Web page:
Photography by Rafael Tongol
If you’re all about plant-based meals, stop reading now and briskly walk to Proper & Wild on East Morse Boulevard. This full-service restaurant offers meals with nary a sliver of animal flesh. You’ll be thrilled to find guilt-free foods that are ambitious, creative and tasty.
If you’re an uncompromising carnivore, stay home and fire up the grill. Nothing you can order at Proper & Wild will sate you like a sizzling hunk of beef or chicken. Not a fennel tempè flatbread and not a “Proper Burger” — even one with robust toppings.
Read on if, like the rest of us, you have one foot in each culinary camp.
Proper & Wild is a vegetarian restaurant with a mostly vegan menu — eggs and cheese show up here and there. It’s mostly organic too, down to the spices and herbs. Yet it isn’t a woodsy, crunchy cliché where everything is made of wheat germ and other brown-hued ingredients.
Proper & Wild is a light, bright, almost feminine plant-filled space that will appeal to anyone open to trying new flavors. The menu is devilishly daring with some conservative options — well, relatively conservative if you substitute vegan for dairy.
If your lifestyle involves choosing veggies for one meal, animal proteins for another, give it a shot.
Oh, and Proper & Wild has wine — several dozen choices — and low ABV (alcohol by volume) cocktails. The libations are the stuff of cold-pressed juices and infused sakés with port or vermouth to take the edge off, yet they taste like any other handcrafted spirited pre-dinner creation.
Proper & Wild is as much a place to drop in for a date with your honey as it is for a smoothie after your Pilates class. But here’s how my review dinner played out: My forever taste-tester stayed home. “Vegan? No thanks,” he said dismissively.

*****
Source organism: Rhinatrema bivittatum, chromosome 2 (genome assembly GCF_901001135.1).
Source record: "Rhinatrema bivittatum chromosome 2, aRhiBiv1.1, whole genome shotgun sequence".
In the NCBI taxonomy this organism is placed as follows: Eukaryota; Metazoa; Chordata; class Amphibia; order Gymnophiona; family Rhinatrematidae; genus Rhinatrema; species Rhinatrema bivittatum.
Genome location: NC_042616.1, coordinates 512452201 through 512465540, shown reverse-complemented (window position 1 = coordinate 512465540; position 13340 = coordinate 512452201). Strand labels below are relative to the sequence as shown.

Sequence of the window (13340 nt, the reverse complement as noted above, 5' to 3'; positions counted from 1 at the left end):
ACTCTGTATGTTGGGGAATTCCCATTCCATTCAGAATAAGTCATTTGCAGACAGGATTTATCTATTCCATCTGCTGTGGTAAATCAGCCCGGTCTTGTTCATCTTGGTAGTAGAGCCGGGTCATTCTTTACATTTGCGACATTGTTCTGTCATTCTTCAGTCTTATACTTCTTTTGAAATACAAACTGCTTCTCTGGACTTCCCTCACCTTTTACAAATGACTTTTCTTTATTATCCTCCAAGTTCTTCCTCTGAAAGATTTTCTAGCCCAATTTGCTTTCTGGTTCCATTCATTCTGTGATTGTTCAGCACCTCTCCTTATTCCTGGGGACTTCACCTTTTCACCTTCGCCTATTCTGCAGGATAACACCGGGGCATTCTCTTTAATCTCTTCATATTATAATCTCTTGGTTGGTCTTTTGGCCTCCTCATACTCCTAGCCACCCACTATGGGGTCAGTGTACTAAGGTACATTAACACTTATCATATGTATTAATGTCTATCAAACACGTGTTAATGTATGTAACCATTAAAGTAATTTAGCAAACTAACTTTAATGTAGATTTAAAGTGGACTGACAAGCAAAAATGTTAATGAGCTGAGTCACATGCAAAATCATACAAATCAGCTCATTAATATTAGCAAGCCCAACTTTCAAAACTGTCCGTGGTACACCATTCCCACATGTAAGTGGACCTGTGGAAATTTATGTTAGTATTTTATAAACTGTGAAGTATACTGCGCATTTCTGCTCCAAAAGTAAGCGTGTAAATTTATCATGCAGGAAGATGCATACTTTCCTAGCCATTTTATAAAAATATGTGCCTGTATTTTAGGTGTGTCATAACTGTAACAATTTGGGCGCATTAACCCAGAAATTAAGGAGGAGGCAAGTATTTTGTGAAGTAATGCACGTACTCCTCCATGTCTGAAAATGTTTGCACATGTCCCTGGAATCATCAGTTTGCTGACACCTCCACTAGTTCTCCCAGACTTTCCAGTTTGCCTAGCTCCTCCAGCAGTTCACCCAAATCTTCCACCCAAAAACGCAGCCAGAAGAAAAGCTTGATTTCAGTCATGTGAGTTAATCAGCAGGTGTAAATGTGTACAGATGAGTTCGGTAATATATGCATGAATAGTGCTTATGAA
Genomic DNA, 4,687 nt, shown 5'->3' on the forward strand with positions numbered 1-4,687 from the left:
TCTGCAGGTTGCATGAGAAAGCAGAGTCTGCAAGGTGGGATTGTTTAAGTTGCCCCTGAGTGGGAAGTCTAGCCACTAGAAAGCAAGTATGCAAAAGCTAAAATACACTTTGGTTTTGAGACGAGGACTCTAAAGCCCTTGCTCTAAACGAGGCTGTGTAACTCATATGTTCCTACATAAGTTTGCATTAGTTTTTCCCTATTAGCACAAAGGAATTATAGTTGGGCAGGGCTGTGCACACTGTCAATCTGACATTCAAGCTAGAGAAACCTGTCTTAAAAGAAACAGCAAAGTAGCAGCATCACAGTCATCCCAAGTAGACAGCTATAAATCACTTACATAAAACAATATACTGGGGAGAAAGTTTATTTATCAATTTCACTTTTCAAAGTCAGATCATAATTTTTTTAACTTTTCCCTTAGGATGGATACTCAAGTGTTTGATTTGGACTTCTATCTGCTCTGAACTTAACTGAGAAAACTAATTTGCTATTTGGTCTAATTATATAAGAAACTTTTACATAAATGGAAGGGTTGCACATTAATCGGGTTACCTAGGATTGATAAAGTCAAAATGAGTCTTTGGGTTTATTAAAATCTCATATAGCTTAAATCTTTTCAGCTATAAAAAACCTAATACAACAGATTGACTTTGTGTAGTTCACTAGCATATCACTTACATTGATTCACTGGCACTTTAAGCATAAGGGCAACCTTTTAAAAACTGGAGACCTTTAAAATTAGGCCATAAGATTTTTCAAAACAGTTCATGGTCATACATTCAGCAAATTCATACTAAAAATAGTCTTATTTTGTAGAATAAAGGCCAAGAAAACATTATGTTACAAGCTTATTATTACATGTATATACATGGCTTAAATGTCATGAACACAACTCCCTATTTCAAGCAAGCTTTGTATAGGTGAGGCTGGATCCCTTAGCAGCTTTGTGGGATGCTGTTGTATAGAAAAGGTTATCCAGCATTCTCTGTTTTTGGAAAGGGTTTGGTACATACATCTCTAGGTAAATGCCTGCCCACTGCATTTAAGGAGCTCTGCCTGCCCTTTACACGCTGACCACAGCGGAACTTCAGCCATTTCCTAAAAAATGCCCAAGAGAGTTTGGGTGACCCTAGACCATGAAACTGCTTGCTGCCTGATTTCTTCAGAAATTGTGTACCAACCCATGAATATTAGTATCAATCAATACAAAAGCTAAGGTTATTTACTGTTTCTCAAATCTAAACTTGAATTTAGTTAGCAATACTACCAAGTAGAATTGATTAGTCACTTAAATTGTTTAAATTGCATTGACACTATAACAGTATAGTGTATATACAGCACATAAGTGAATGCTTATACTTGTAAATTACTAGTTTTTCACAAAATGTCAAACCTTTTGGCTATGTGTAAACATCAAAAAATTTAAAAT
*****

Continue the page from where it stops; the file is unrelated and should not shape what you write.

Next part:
Silly man. So, I hopped into the car with one vegetarian friend — really a pescatarian, as she eats fish — along with another pal who, like me, gets excited about food in general, whether its ingredients are grown in soil or once had eyes, mouths and mommies.
We settled around a high-top table after requesting that festive wiry white seats — the kind that have backs — be dragged from the bar to the table, where the standard backless stools scared our sensitive spines.
We settled in, giddy to begin this experiment. We all kind of liked the slogan: “Real Damn Good Food.” But it took some effort to read the names of the dishes because the menu is designed for younger eyes. It employs a playful (but hard-to-read) cursive for the dish names and a tiny sans-serif font for the dish descriptions. We wished we had brought our reading glasses.
A smartphone flashlight saved the day, and we were both intrigued and intimidated by what we read. We smiled at terms like “caramelized onion” (yum) then worried at “turmeric
cashew crema” (what the … ?), cheered for “candied hazelnut” (now you’re talking) and winced at “curry aioli” (well, maybe …).
Before deciding, we ordered cocktails. The spicy bite of the Sunstorm and the cheerful berryness of the Heartbeat (containing beets, rosè, lemon, aquafaba — the leftover liquid from cooked chickpeas — yuki otoko saké, cocci rossa and high-antioxidant berries) diffused our tension.